If a marketer has paid for the duplicates anyway, he should consider doing a second mailing to these strong prospects or going after them first.
Two case studies. Here are examples of how custom data processing has helped different marketers meet or exceed their campaign goals:
• Suppression procedures are critical to the data selection process for a resort company that sells time-shares and is required by law to honor certain states’ legislation that prohibits requiring consumers to “tour” the resort in order to get a terrific price for their stay.
In addition, the resort is required to suppress the “do not solicit” and “do not call” files for each state. The custom data processor also conducts geographic suppressions based on a given radius around the resort locations (telephone prequalification is used to attract prospects within a 200-mile radius of the resort).
The file for this client is also suppressed against recently mailed targets so it will not mail to someone who has received a similar mailing within the past few months.
This process, which involves several million records, is performed up to seven times per week. A group of processors, each with its own specialty, is devoted to ensuring that this is done correctly and
Upon completion, a quality control specialist, who understands the different stages and requirements of the job, verifies that every step was performed correctly, ensuring legal compliance and new prospects. The result is a growing, well-oiled marketing campaign.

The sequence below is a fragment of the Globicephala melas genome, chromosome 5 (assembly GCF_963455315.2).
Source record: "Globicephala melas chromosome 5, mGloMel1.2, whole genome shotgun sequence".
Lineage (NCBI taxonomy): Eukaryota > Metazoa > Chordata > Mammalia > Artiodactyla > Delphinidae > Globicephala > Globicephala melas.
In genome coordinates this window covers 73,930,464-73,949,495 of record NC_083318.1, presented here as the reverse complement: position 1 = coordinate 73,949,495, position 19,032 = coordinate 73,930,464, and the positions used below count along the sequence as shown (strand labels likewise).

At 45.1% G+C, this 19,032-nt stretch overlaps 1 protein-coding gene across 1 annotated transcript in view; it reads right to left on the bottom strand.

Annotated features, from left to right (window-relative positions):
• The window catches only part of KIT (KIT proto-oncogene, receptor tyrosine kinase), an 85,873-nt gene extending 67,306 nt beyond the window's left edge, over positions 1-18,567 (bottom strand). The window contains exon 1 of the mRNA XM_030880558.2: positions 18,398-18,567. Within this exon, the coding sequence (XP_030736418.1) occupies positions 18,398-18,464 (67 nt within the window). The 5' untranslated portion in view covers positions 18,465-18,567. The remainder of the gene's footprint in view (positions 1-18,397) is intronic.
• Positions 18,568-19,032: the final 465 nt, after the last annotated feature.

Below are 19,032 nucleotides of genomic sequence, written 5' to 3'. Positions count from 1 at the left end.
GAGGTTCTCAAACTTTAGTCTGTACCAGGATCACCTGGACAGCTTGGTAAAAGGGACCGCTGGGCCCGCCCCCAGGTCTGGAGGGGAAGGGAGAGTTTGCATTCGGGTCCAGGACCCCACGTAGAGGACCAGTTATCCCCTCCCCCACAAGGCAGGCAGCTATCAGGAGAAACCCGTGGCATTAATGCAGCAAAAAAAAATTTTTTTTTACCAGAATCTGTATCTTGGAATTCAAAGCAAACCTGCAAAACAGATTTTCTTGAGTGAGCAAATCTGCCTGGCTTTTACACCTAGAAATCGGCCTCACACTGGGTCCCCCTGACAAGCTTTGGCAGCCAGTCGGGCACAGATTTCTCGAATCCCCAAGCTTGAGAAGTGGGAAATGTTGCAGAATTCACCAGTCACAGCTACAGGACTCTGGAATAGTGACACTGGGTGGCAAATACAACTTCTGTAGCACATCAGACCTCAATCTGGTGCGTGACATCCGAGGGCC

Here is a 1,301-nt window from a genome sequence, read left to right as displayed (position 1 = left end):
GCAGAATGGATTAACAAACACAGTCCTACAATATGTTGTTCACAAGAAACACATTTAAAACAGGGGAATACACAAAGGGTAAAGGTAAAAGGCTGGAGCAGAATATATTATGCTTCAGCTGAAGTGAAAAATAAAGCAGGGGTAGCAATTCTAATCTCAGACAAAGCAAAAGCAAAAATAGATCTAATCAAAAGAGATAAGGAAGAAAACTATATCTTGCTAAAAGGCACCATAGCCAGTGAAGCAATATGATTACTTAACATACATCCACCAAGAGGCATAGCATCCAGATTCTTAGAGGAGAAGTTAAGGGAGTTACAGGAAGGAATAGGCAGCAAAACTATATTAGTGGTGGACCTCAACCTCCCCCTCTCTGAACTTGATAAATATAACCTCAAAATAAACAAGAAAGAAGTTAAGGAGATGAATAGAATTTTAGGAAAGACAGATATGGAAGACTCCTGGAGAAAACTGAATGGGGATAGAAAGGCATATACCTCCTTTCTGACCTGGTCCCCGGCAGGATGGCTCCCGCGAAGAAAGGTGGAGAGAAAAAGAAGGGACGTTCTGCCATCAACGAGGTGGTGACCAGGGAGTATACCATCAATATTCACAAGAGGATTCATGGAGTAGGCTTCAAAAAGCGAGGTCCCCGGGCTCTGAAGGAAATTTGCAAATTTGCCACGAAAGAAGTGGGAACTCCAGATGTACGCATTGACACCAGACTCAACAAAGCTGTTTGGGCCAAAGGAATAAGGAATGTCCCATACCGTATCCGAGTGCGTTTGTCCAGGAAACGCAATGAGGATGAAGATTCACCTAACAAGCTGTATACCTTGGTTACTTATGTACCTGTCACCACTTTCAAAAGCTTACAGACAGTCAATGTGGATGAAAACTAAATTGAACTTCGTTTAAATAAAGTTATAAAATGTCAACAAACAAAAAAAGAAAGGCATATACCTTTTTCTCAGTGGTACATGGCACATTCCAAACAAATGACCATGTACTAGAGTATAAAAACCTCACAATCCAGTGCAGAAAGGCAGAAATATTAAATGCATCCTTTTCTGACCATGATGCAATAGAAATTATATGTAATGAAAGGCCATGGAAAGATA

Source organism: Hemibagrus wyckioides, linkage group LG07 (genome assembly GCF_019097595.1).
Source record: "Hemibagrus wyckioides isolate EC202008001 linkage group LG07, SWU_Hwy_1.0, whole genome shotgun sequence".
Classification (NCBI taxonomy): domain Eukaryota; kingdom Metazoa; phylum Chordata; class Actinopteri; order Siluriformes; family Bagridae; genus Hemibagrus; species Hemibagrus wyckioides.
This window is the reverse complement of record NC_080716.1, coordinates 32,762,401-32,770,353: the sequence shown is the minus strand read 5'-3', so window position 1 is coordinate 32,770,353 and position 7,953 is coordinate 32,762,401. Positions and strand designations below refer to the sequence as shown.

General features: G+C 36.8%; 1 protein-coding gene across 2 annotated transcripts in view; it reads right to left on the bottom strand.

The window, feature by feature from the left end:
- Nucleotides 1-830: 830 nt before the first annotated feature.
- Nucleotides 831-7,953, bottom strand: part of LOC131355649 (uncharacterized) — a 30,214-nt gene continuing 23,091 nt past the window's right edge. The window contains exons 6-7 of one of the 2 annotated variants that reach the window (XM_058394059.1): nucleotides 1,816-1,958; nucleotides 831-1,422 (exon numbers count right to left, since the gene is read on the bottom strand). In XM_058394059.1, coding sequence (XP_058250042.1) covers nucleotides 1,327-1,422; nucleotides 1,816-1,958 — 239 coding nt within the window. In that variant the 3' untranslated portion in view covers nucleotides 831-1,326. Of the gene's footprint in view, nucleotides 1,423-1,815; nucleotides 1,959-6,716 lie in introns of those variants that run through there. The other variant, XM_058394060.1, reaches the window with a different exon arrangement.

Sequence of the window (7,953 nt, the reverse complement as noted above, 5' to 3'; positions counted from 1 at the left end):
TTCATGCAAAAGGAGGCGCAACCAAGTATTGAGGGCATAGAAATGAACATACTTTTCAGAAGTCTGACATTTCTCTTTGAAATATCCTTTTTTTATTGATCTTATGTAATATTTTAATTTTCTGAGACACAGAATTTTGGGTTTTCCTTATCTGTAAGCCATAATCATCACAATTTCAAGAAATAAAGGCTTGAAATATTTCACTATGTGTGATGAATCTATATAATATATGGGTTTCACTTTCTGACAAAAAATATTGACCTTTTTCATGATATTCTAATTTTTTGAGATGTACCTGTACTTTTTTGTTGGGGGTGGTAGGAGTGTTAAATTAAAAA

• A seminar company wanted to hit its best prospects first. It also wanted to hit them with multiple pieces. This client opted to use a merge/purge process to stack key codes. For each mailing, the company used 10 carefully selected, proven lists.
Because the campaign was concentrated in a metropolitan statistical area, there were many duplicates across the 10 lists. Theoretically, the records that appeared on two or more lists were the best prospects.
The seminar company mailed to the names that appeared on multiple lists first and hit those hot prospects with several mailings. Using this customized processing technique, the client generated a good response.
Investments in custom data processing pay off. Specialty merge/purge processes often require a significant investment. However, depending on what they have been trying to accomplish, marketers have learned that the upfront investments in customized analysis services have more than paid off with the return on investment.
Marketers wanting to take their data to new levels of achievement via specialty merge/purge procedures should follow these guidelines:
• Realize that the human expertise and the technology application are integral to the custom process.
• Work with data processing experts who have experience with custom merge/purge processes.
• Ensure that the custom data processors thoroughly understand what the campaign is expected to accomplish.
• Request a customized guide and documentation explaining both the process and the results of the procedure.
• Mike Peterman is national account executive and director of the travel and hospitality data strategies group at AccuData America, Cape Coral, FL.